The Power of Regret: How Looking Backward Moves Us Forward
by Daniel Pink, Canongate £16.99/Riverhead Books $28
Pink reclaims regret as a source of motivation at work, in careers or in life generally. The book is studded with insights into loss, disappointment and paths not taken, gleaned from wide surveys of people’s deepest regrets, but ends with the optimistic moral that it is almost never too late to correct course.
The Nowhere Office: Reinventing Work and the Workplace of the Future
by Julia Hobsbawm, Hachette £18.99
Deftly timed for one of the big post-pandemic debates, this is a short, lively primer on the future of work, which Covid-19 abruptly accelerated into the present. It is too early to say which of Hobsbawm’s predictions will come true, but she lays out a convincing case for grasping an opportunity to recast the old way — and place — of work.
All That We Are: Uncovering the Hidden Truths Behind Our Behaviour at Work
by Gabriella Braun, Piatkus £16.99
In a series of case studies drawn from her work as a consultant and psychoanalyst, Braun uncovers truths about what drives workers, and the critical connections with their lives outside the workplace. The FT’s reviewer said the book was “remarkable” and its insights into workplace tension “absolutely gripping”.
The Crux: How Leaders Become Strategists
by Richard Rumelt, Profile Books £16.99/PublicAffairs $30
A bracingly direct guide about the pitfalls of strategy, based around a climbing metaphor (the “crux” is the hardest part of a boulder-climb). Strategy is a journey “through, over, and around a sequence of challenges”, writes Rumelt, drawing on a wide range of real-life business dilemmas to illustrate how to tackle them.
25 Million Sparks: The Untold Story of Refugee Entrepreneurs
by Andrew Leon Hanna, Cambridge University Press £14.99
A sharply topical and original exploration of the extraordinary entrepreneurial drive of refugees, based around the tales of three Syrian case studies. Hanna weaves the novelistic telling of their stories with a wider analysis of the stark scale of the global refugee crisis which, with the war in Ukraine, has only got worse since the book was completed.
The No Club: Putting a Stop to Women’s Dead-End Work
by Linda Babcock, Brenda Peyser, Lise Vesterlund and Laurie Weingart, Little, Brown Book Group £14.99/Simon & Schuster $27.99
Four academics use their research into so-called “non-promotable tasks”, for which women volunteer (or are volunteered), as the basis for a guide to how to solve an under-appreciated workplace problem. Learning to say no is only one part of it: they also identify the organisational and structural flaws that subtly sustain a gender imbalance.
Summer Books 2022
All this week, FT writers and critics share their favourites. Some highlights are:
Monday: Economics by Martin Wolf
Tuesday: Business by Andrew Hill
Wednesday: Fiction by Laura Battle
Thursday: History by Tony Barber
Friday: Politics by Gideon Rachman
Saturday: Critics’ choice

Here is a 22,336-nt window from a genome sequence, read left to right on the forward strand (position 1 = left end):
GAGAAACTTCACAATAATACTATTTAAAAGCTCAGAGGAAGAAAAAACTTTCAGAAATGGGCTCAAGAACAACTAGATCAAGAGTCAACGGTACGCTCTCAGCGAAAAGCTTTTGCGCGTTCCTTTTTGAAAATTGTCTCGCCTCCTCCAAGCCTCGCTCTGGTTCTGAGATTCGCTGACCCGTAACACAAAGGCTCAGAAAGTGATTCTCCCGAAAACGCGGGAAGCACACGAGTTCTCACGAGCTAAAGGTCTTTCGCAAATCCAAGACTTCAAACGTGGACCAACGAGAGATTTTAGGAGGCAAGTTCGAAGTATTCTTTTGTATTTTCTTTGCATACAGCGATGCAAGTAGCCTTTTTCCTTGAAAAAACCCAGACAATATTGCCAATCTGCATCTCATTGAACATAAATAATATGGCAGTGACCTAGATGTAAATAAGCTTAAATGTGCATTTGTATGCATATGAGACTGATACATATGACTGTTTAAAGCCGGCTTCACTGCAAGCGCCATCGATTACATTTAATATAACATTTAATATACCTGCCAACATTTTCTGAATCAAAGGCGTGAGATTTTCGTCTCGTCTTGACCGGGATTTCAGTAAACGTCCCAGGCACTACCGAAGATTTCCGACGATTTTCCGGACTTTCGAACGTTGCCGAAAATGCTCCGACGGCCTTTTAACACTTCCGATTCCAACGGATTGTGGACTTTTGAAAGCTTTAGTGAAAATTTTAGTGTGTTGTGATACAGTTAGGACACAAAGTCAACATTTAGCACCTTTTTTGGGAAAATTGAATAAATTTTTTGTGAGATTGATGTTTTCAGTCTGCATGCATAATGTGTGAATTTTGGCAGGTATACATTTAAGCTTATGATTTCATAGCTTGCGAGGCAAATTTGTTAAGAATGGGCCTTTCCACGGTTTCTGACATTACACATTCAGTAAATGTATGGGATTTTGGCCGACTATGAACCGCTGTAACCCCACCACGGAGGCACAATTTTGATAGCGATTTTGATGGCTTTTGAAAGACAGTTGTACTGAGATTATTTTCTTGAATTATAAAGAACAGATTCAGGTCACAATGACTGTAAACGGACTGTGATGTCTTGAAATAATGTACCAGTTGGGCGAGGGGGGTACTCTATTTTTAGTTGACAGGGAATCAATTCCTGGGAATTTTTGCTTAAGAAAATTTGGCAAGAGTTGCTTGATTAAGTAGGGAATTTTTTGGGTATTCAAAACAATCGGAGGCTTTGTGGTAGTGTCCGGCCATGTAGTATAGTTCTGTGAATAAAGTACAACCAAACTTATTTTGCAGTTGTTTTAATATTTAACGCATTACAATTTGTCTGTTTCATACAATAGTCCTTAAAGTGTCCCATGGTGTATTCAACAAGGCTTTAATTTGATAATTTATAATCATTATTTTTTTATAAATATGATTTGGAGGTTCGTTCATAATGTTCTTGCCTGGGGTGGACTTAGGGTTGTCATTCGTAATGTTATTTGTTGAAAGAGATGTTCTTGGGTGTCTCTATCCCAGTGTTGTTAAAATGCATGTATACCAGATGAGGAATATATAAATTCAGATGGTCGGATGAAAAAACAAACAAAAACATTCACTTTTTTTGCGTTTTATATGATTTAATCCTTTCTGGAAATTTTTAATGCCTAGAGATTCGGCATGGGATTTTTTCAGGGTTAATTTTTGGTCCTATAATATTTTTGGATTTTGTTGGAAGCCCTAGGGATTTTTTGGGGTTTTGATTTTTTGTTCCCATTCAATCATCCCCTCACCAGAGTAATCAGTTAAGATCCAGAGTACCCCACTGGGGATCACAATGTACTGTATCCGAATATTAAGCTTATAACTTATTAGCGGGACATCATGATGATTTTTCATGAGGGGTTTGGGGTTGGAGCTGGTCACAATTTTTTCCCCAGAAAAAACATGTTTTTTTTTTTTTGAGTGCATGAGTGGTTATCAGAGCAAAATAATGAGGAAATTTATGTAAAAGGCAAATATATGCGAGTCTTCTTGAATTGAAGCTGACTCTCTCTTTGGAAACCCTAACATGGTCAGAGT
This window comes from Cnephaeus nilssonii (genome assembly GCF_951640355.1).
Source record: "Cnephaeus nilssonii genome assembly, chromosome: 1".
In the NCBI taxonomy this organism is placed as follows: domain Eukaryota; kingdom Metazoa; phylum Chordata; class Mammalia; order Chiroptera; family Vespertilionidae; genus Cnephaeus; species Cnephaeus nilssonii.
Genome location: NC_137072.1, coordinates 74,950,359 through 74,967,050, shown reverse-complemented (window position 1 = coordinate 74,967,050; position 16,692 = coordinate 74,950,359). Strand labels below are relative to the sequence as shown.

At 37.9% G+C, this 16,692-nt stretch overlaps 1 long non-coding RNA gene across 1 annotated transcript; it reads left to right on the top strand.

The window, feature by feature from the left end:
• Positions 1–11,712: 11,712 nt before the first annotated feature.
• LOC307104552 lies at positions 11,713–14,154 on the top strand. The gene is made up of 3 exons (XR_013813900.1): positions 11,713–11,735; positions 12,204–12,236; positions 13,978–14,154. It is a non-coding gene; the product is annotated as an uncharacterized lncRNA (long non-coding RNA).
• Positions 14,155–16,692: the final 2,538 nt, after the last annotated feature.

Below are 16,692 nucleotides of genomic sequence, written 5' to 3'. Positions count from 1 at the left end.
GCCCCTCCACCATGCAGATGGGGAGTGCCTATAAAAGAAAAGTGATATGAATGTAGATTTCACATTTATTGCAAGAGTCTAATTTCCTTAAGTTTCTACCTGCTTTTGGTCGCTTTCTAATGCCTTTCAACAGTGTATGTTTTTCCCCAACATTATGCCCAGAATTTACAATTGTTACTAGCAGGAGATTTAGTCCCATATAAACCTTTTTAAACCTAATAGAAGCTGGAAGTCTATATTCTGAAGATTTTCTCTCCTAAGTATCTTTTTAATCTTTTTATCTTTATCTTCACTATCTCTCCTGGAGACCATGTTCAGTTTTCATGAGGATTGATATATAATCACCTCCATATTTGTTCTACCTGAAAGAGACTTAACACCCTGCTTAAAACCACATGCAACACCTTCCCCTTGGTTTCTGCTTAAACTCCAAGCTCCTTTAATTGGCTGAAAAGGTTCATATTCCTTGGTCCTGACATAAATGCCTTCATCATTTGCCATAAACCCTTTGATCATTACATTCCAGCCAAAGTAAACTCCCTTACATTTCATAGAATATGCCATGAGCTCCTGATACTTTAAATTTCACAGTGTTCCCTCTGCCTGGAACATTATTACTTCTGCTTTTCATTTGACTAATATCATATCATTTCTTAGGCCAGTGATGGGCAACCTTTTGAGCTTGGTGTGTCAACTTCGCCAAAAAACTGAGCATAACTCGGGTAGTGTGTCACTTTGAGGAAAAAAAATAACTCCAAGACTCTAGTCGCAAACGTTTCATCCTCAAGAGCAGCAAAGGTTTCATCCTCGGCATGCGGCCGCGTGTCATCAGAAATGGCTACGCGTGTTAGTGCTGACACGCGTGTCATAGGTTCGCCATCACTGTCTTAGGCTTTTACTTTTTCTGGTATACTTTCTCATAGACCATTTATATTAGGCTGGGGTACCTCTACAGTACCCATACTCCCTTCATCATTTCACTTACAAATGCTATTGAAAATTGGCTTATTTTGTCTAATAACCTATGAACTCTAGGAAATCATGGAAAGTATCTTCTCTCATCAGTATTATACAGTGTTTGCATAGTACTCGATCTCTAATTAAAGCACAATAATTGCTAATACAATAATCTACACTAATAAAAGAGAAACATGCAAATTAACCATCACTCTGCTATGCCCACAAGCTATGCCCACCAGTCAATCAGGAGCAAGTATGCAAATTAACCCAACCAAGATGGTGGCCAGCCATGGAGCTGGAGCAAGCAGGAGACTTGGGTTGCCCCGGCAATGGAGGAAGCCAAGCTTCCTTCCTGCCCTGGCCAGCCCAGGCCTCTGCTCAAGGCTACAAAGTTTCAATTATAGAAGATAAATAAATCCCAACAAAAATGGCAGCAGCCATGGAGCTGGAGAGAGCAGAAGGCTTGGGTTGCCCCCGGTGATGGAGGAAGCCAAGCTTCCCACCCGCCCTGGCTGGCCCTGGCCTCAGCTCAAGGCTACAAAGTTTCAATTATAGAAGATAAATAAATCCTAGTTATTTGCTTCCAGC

Redesigning Work: How to Transform Your Organization & Make Hybrid Work for Everyone
by Lynda Gratton, Penguin Business £14.99/The MIT Press $19.95
Tapping examples from the global network of innovative employers with which she works, Gratton, a professor and consultant, draws an engaging and practical road map of the world of hybrid work. Reviewing the book for the FT, Kevin Ellis, chair of PwC UK, said it sent a clear message — “Don’t leave the future of work to chance,” because redesigning work and the workplace requires rigour and discipline.
Butler to the World: How Britain Became the Servant of Tycoons, Tax Dodgers, Kleptocrats and Criminals
by Oliver Bullough, Profile Books £20
A razor-sharp recasting of PG Wodehouse’s Jeeves as a darker metaphor for the UK’s post-imperial role as lackey to the super-rich. Bullough analyses the range of ways in which British institutions have repositioned themselves to launder reputations and lubricate financial machinations. A “highly readable” account, according to the FT review.
The Power Law: Venture Capital and the Art of Disruption
by Sebastian Mallaby, Allen Lane £25/Penguin Press $30
Mallaby traces the venture capital industry revolution from its origins in the 1950s through to today, where it stands behind some of the biggest names in technology, from Facebook to Amazon. He makes the strong case that despite venture capitalists’ occasional stumbles, their risk-taking and vision helped change the world for the better. A “sweeping and authoritative history”, according to the FT review.
The Man Who Broke Capitalism: How Jack Welch Gutted the Heartland and Crushed the Soul of Corporate America — and How to Undo His Legacy
by David Gelles, Simon & Schuster £19.99/$28
An ambitious, hard-hitting and unabashedly one-sided critique of the career and wider legacy of Jack Welch, the late chief executive of General Electric, once dubbed the “Manager of the Century”. New York Times (and former FT) reporter Gelles describes how “Welchism” poisoned not only corporate capitalism but wider US economics and politics.
Tell us what you think
What are your favourites from this list — and what books have we missed? Tell us in the comments below
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